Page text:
An arteriovenous malformation (AVM) is an abnormal tangle of blood vessels connecting arteries and veins, which disrupts normal blood flow and oxygen circulation.
Arteries are responsible for taking oxygen-rich blood from the heart to the brain. Veins carry the oxygen-depleted blood back to the lungs and heart.
When an AVM disrupts this critical process, the surrounding tissues may not get enough oxygen, and the affected arteries and veins can weaken and rupture. If the AVM is in the brain and ruptures, it can cause bleeding in the brain (hemorrhage), stroke or brain damage.
An arteriovenous malformation can develop anywhere in your body but occurs most often in the brain or spine. Read more about brain arteriovenous malformation.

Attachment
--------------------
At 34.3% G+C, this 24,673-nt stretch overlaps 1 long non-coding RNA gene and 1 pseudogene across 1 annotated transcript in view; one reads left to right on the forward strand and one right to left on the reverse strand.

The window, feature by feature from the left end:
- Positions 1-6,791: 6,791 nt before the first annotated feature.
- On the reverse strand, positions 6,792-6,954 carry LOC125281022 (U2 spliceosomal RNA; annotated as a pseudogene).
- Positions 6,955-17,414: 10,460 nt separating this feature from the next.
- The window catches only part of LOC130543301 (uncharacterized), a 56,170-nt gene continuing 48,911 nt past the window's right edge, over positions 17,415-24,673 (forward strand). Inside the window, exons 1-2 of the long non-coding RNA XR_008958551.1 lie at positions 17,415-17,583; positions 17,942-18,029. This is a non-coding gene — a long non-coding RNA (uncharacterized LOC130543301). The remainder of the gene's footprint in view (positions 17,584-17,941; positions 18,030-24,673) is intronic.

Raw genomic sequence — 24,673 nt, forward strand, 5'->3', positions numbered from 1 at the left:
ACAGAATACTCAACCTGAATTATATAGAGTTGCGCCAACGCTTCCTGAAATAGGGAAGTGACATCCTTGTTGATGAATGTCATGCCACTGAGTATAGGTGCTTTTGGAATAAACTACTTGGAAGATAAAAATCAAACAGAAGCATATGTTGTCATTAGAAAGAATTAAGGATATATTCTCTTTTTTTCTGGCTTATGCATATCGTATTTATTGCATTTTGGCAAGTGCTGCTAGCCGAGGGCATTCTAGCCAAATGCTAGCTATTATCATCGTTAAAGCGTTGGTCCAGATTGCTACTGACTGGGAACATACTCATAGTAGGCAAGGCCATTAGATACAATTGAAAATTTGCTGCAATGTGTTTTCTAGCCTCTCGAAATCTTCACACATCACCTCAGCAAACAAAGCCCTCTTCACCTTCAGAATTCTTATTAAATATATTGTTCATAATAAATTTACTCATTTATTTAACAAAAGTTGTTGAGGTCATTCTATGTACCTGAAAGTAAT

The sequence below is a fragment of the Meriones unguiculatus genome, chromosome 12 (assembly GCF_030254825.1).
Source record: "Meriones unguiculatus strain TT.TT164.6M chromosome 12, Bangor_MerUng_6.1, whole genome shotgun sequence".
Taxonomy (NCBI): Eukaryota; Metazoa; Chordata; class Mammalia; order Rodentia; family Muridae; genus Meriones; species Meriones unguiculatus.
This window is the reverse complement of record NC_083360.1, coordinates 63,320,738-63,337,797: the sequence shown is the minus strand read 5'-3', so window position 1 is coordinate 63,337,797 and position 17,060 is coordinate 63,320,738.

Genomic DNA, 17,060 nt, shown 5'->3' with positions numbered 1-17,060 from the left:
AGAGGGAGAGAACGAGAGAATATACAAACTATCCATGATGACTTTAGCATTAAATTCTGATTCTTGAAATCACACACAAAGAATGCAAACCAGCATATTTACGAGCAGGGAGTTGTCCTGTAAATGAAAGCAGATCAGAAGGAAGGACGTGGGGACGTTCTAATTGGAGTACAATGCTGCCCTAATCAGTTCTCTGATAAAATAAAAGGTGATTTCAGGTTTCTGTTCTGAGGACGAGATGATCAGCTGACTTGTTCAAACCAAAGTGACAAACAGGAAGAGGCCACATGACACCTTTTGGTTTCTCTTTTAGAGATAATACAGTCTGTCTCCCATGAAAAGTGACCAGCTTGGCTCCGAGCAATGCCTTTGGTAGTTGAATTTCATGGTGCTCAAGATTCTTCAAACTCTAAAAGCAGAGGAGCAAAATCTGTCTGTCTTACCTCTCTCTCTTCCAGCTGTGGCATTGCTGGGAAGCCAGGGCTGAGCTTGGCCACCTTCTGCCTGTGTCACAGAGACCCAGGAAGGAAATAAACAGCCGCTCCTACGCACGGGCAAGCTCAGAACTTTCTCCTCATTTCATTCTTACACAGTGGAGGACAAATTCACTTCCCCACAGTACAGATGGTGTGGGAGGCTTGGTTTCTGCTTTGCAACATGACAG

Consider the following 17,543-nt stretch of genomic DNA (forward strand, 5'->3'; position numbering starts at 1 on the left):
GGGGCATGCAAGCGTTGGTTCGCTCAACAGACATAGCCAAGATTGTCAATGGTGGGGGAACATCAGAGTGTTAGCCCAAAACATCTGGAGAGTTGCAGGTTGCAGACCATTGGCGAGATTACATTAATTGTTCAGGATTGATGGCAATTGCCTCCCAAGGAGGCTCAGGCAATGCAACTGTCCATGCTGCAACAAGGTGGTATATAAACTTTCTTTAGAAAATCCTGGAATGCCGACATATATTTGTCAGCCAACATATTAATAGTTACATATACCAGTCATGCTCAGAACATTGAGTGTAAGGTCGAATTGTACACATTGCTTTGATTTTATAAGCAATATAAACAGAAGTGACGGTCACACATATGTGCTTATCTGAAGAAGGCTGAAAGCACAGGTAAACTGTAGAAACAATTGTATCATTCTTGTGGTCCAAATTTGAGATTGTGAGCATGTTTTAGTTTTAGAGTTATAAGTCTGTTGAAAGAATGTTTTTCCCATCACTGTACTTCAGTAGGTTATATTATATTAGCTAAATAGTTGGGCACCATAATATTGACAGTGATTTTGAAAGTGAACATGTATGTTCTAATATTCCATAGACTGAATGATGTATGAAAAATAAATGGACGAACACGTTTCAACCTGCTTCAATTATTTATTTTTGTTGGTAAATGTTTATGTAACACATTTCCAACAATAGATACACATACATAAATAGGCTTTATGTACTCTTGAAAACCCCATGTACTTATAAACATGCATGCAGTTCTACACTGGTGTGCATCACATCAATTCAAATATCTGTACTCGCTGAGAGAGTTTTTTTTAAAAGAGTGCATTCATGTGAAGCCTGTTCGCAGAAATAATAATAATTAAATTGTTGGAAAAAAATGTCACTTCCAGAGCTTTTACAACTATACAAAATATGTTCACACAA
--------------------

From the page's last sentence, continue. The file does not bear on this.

The cause of AVMs is not clear. Most people are born with them, but they can occasionally form later in life. They are rarely passed down among families.
Once diagnosed, a brain AVM can often be treated successfully to prevent or reduce the risk of complications.
Explore Mayo Clinic studies testing new treatments, interventions and tests as a means to prevent, detect, treat or manage this disease.
Arteriovenous malformation care at Mayo Clinic
Dec. 23, 2017
- Arteriovenous malformations and other vascular lesions of the central nervous system fact sheet. National Institute of Neurological Disorders and Stroke. http://www.ninds.nih.gov/disorders/avms/detail_avms.htm. Accessed Jan. 6, 2015.
- What is an arteriovenous malformation? American Stroke Association. http://www.strokeassociation.org/STROKEORG/AboutStroke/TypesofStroke/HemorrhagicBleeds/What-Is-an-Arteriovenous-Malformation-AVM_UCM_310099_Article.jsp. Accessed Jan. 6, 2015.
- Singer RJ. Brain arteriovenous malformations. http://www.uptodate.com/home. Accessed Jan. 6, 2015.
- Riggin ER. Allscripts EPSi. Mayo Clinic, Rochester, Minn. Aug. 27, 2015.